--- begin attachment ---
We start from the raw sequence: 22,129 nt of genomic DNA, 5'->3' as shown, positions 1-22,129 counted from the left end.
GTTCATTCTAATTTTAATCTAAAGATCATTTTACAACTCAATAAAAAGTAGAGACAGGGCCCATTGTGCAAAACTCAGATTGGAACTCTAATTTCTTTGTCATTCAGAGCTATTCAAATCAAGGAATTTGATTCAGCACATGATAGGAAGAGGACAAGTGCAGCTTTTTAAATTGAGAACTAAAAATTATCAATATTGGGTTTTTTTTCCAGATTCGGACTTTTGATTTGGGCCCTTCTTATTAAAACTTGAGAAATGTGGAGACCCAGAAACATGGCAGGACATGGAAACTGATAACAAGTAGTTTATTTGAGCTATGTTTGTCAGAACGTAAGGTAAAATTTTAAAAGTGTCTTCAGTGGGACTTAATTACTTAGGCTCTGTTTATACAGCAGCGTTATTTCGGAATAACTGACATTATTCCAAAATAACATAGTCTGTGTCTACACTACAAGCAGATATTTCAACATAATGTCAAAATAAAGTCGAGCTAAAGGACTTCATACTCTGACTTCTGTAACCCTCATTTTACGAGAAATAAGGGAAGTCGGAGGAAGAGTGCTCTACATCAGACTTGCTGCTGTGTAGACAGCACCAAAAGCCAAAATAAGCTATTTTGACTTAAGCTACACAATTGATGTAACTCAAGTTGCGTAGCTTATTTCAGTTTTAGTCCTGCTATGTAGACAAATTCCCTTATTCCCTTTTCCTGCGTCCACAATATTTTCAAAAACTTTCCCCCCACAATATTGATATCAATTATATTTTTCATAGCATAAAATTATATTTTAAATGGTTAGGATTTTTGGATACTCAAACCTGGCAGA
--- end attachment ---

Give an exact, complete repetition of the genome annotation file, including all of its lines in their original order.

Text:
We start from the raw sequence: 22,129 nt of genomic DNA, 5'->3' as shown, positions 1-22,129 counted from the left end.
GTTCATTCTAATTTTAATCTAAAGATCATTTTACAACTCAATAAAAAGTAGAGACAGGGCCCATTGTGCAAAACTCAGATTGGAACTCTAATTTCTTTGTCATTCAGAGCTATTCAAATCAAGGAATTTGATTCAGCACATGATAGGAAGAGGACAAGTGCAGCTTTTTAAATTGAGAACTAAAAATTATCAATATTGGGTTTTTTTTCCAGATTCGGACTTTTGATTTGGGCCCTTCTTATTAAAACTTGAGAAATGTGGAGACCCAGAAACATGGCAGGACATGGAAACTGATAACAAGTAGTTTATTTGAGCTATGTTTGTCAGAACGTAAGGTAAAATTTTAAAAGTGTCTTCAGTGGGACTTAATTACTTAGGCTCTGTTTATACAGCAGCGTTATTTCGGAATAACTGACATTATTCCAAAATAACATAGTCTGTGTCTACACTACAAGCAGATATTTCAACATAATGTCAAAATAAAGTCGAGCTAAAGGACTTCATACTCTGACTTCTGTAACCCTCATTTTACGAGAAATAAGGGAAGTCGGAGGAAGAGTGCTCTACATCAGACTTGCTGCTGTGTAGACAGCACCAAAAGCCAAAATAAGCTATTTTGACTTAAGCTACACAATTGATGTAACTCAAGTTGCGTAGCTTATTTCAGTTTTAGTCCTGCTATGTAGACAAATTCCCTTATTCCCTTTTCCTGCGTCCACAATATTTTCAAAAACTTTCCCCCCACAATATTGATATCAATTATATTTTTCATAGCATAAAATTATATTTTAAATGGTTAGGATTTTTGGATACTCAAACCTGGCAGA